No Takers For Thousand Crores Worth Of CSR Funds In 2018 But Why?
           

No Takers For Thousand Crores Worth Of CSR Funds In 2018 But Why?

Unlocking CSR potential for maximum impact could have been the key after completion of 4 years of CSR Act, but there were no takers for thousand crores worth of CSR funds in 2018. While India needs investing for impact, some greater synergies lie unapped, the reason being unawareness to various concerns in our society. Both CSR and sustainability reflect the need for aligning the business goals with the need for society. 2018 proved to be an active year in Corporate Social Responsibility, CSR with issues related to sustainability, globalization, advocacy on social issues and multiple natural disasters in the forefront. Some of these issues and CSR trends will continue into 2019, but leaders should expect to see the following noteworthy changes:

Fewer stands, more dialogue. More disaster relief, than prevention.

The new Companies Act of 2013 mandates publicly traded companies with Rs 100 crore in annual profit or Rs 500 crore in annual turnover to set aside 2 percent of their profits for affirmative/inclusive social action. Only half of the 1,708 companies listed on NSE have a CSR committee in place despite the CSR Act mandating the same. However, the overall spends by the 1,080 NSE-listed companies who fall under the 2 percent mandatory CSR spend category rose 11 percent in fiscal 2018 to Rs 10,030 crore from Rs 9,060 crore in the previous year.

In the past four years since the introduction of the mandatory CSR spends, the spending by the NSE-listed companies has grown at a compounded rate of 16 percent per annum. It said inequalities reduction, national heritage, the Armed forces, sports, technology incubators and slum development were the most neglected areas when it comes to corporates choosing for their CSR spends.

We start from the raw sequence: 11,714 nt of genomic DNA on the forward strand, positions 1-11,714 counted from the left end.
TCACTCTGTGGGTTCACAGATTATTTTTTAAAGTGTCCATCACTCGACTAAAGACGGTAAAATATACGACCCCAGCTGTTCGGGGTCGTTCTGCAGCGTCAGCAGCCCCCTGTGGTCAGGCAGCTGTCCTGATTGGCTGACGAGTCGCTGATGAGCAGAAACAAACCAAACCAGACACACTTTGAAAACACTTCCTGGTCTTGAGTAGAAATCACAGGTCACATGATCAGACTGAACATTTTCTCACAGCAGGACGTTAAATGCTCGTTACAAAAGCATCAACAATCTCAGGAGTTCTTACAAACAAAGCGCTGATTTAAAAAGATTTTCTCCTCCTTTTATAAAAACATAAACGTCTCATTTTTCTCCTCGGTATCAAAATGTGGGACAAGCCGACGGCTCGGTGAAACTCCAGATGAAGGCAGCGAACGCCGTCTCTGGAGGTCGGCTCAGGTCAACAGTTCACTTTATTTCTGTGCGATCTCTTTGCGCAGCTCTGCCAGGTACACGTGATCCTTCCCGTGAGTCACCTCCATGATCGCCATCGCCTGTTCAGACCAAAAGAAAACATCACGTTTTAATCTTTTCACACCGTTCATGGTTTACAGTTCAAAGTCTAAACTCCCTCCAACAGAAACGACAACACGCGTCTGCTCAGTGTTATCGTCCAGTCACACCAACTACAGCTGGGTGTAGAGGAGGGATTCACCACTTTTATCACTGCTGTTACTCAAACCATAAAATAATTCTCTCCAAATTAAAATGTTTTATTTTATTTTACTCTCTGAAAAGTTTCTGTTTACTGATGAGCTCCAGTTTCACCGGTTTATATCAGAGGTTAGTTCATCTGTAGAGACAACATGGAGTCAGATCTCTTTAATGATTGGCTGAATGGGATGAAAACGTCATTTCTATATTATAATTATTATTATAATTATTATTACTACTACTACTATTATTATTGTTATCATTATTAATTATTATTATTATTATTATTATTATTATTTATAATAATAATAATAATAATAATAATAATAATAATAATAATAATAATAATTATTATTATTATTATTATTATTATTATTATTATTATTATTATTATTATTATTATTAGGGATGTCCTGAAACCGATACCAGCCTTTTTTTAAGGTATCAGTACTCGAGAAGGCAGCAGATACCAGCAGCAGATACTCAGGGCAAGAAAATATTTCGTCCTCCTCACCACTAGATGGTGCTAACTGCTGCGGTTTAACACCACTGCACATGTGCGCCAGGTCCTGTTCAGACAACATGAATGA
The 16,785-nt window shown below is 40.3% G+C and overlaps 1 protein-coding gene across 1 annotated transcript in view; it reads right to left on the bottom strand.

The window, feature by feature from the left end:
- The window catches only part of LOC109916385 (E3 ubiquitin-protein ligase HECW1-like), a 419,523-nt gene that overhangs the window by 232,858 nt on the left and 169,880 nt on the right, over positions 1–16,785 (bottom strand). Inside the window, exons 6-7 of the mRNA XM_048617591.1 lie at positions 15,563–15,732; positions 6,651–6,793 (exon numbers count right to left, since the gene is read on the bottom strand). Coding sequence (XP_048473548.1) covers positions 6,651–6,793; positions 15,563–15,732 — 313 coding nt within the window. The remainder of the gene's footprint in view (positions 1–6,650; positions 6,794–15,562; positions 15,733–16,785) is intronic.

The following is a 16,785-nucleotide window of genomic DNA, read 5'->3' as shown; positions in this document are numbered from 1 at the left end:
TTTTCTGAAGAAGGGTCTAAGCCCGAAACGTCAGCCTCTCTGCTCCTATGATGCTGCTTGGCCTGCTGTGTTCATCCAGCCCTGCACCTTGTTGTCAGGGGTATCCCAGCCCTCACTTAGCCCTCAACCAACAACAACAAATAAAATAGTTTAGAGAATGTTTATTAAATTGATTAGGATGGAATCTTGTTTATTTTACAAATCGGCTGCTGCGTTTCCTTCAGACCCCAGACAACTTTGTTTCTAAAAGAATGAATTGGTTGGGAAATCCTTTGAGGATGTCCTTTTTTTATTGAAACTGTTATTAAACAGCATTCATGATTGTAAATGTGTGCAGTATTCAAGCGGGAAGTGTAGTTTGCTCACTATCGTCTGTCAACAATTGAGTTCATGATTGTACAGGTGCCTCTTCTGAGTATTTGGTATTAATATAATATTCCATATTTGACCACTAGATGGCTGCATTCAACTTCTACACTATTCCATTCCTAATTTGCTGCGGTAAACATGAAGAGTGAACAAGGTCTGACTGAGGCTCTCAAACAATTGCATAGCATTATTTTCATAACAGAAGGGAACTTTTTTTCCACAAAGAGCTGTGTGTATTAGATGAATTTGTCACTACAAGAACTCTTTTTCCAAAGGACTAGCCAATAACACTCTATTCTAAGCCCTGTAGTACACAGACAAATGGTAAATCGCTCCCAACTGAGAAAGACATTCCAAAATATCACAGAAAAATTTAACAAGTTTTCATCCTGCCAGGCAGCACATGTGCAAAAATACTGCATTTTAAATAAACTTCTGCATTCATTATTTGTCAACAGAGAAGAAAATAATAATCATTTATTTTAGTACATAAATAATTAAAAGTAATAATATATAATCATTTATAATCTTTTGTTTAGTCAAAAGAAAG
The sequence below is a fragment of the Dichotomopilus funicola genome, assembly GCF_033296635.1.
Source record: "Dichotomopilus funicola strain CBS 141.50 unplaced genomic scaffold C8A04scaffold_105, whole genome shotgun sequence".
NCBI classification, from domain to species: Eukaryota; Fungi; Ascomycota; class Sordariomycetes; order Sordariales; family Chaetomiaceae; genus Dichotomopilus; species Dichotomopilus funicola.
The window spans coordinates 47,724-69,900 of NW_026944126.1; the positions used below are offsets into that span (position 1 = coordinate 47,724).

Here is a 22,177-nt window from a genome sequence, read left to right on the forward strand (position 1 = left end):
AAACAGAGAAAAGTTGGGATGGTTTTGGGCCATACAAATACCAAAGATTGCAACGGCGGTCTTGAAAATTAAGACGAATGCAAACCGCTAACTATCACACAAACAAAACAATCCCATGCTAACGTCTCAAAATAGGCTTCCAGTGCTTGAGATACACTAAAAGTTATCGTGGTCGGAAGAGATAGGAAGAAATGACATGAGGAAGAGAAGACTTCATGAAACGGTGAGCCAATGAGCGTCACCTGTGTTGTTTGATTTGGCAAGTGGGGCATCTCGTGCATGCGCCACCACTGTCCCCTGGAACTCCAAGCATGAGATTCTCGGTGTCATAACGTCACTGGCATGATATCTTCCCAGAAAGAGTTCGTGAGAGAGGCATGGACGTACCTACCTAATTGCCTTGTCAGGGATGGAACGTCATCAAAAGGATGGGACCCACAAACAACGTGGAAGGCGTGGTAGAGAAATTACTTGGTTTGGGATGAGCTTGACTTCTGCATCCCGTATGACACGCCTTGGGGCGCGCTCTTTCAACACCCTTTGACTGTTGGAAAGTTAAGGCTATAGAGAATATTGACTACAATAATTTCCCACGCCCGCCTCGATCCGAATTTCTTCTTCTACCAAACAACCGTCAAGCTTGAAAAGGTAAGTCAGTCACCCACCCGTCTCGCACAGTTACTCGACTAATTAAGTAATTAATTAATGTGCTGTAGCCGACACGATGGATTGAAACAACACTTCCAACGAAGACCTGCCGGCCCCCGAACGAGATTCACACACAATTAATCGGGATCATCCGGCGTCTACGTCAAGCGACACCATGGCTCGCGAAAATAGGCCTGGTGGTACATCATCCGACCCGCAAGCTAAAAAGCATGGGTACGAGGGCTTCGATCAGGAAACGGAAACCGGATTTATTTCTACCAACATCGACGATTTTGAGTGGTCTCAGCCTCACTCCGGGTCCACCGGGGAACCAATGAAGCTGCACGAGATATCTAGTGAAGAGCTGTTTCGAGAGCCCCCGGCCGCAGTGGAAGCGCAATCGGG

The spending list was topped by education sector at Rs 3,817 crore and followed by healthcare which saw inflows of Rs 2,509 crore, it said. The top companies in the list of spenders were led by Reliance Industries at Rs 745 crore, followed by ONGC (Rs 503.44 crore), TCS (Rs 400 crore and HDFC Bank (Rs 374.54 crore), it said.

The total number of companies which missed the mandatory 2 percent CSR spend target came down to 345 in FY18 from 361 in the previous year, it said. Maharashtra topped the list of states receiving the largest amount of money for CSR, followed by Gujarat and Rajasthan, while eight states saw a decline in spends. Well, it is a sign that things are changing in the CSR scene in India and yet thousands of crores of CSR funds remain unspent in 2018!

This article has been contributed by SUBAH, an enabler of CSR in India.

Subah is creating a diverse community of conscious stakeholders, groups & citizens who advocate innovative and cognizant solutions to achieve social purposes. Subah renders information, advisory and consultative services on CSR in India to industry, businesses and the government. Connect with them at SubahTeam@gmail.com.

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